The new JEFCAS blog: Debitores Sumus

[Image credit: Steven Evans, African Masks, Flikr Commons]

Welcome to the new JEFCAS blog! This blog is dedicated to the discussion and analysis of contemporary Africa. We aim to do this through offering an intellectual home to students and academics studying Africa at the University of Bradford. This blog is therefore a result of JEFCAS’ Africa specialism, and also includes space for guest writers, and video and audio content.

The blog’s new title, Debitores Sumus, represents an ethos of a responsibility to acknowledge our debts. Congolese scholar, V Y Mudimbe’s published an essay by the same title, describes his encounter with the ‘Unknown Woman’, where a woman is taken and disappeared from a convent by nameless assailants. Mudimbe speaks of his debt to the Unknown Woman, as a frozen bystander, subsequently overcome by her impending fate, and his responsibility for it. Our responsibility to any kind of “other” is then framed by irresponsibility for self. She represents both timeless violence, and a present underscored by responsibility to frame Africa in relation and reflection to its peoples and their lives.  In telling these stories and creating such analysis we are also debtors.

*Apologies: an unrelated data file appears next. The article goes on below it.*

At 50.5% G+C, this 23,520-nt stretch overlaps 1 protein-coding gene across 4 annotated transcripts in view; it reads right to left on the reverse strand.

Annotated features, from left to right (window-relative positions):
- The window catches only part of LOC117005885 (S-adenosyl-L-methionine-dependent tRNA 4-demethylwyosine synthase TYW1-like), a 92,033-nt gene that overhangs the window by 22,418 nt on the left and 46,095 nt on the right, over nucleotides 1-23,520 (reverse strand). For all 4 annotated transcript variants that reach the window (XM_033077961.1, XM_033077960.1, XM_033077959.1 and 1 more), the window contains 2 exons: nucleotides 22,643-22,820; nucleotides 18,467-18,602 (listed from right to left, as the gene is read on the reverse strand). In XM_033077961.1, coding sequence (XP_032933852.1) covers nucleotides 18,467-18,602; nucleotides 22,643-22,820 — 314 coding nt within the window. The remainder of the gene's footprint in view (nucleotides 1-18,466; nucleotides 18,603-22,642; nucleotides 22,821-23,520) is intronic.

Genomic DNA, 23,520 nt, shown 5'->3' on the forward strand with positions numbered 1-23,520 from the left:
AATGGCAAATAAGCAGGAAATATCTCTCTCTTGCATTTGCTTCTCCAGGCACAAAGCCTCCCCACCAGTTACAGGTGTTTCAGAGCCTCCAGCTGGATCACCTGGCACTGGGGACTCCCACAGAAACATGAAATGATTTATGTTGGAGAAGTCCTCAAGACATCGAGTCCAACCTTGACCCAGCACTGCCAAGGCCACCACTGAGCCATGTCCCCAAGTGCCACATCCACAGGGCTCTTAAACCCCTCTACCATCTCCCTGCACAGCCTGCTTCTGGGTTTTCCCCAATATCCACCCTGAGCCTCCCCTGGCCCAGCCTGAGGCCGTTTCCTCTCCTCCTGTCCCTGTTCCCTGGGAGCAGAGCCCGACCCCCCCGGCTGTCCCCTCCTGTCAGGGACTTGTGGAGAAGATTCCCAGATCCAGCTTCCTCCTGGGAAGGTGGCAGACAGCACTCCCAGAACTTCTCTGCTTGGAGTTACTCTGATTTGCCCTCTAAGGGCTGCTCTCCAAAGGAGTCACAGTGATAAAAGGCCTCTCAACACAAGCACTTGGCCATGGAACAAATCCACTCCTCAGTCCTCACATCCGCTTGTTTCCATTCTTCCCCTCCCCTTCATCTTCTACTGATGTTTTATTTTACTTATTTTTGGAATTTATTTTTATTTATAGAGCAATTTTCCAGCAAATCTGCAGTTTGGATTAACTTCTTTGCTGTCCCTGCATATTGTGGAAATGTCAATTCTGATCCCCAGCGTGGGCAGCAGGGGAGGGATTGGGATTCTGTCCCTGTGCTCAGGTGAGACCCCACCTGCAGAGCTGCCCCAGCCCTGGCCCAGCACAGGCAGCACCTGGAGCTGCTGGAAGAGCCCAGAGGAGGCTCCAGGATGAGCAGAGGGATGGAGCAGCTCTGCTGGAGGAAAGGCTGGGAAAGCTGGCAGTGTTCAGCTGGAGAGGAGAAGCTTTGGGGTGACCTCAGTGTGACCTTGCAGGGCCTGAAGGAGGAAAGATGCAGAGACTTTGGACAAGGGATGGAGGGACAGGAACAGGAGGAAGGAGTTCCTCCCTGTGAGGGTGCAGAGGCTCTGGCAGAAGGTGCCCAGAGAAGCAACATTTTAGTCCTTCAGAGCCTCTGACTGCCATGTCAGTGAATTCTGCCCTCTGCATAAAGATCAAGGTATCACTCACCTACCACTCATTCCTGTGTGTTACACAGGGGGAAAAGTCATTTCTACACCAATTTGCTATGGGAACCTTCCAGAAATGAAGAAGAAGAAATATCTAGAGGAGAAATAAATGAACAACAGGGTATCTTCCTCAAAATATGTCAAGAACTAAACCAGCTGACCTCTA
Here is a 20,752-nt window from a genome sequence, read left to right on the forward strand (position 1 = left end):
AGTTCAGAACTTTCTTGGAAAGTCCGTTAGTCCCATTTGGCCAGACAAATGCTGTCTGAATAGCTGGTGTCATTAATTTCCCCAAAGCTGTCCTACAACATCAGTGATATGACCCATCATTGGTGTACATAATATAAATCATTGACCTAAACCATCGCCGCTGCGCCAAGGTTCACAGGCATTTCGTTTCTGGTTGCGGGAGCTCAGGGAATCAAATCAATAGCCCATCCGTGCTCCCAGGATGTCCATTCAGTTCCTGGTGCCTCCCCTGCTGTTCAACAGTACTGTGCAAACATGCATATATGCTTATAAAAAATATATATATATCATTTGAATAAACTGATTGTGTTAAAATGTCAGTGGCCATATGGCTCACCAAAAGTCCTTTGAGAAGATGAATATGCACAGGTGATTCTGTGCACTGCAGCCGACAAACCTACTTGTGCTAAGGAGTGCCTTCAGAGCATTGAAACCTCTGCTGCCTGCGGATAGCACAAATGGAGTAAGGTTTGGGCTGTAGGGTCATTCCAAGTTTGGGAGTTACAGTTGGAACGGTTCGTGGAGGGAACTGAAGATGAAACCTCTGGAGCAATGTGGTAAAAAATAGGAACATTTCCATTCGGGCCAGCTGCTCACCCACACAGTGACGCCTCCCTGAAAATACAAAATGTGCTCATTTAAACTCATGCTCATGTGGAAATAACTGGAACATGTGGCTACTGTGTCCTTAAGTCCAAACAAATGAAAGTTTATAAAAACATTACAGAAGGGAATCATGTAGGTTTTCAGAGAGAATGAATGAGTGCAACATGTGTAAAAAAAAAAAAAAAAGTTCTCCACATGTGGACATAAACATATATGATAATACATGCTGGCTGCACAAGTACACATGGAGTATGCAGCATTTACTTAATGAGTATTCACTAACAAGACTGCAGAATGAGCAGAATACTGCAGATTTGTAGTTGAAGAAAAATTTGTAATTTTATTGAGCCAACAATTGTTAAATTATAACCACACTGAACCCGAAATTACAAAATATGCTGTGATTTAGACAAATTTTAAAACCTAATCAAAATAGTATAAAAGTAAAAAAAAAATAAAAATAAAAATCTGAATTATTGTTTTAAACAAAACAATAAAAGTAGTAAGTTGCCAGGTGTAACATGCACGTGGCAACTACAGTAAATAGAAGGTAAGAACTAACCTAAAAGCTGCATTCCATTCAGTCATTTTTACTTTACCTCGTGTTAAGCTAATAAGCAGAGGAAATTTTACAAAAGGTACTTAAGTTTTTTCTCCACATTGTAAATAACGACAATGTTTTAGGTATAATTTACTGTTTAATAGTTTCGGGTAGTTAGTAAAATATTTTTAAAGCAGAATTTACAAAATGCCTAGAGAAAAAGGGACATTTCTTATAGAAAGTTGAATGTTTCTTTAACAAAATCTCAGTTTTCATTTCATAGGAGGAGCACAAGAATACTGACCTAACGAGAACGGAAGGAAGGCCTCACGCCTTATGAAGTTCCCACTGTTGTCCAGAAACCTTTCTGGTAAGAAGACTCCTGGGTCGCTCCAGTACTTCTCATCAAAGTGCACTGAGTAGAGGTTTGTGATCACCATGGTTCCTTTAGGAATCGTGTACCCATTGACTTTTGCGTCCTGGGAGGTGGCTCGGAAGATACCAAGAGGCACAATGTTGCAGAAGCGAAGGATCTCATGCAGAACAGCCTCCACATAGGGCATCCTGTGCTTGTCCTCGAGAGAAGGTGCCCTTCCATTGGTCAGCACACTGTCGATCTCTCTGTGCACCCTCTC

The Unknown Woman also creates contrast with the Known, stories that have been exhausted by Western narratives that are without sufficient depth, further engendering typologies of “African” that surface discussions on new labels like Afropolitanism. In the words of the tongue-in-cheek titled site Africa is a Country, writing about Africa ‘is not about famine, Bono, or Barack Obama’.

JEFCAS’ Debitores Sumus, therefore seeks narratives truly “beyond the pale”, that question perceptions, reflects intellectual rigor, academic and policy authenticity, and our responsibility to the Unknown. We seek to ‘tend’ to Mudimbe’s ‘invitation to face the unspeakable’.

 

References:

Grant Farred, Kasereka Kavwahirehi and Leonhard Praeg (eds), Violence In/And the Great Lakes: The Thought of V-Y Mudimbe and Beyond (2014). 

Africa is a Country, About 

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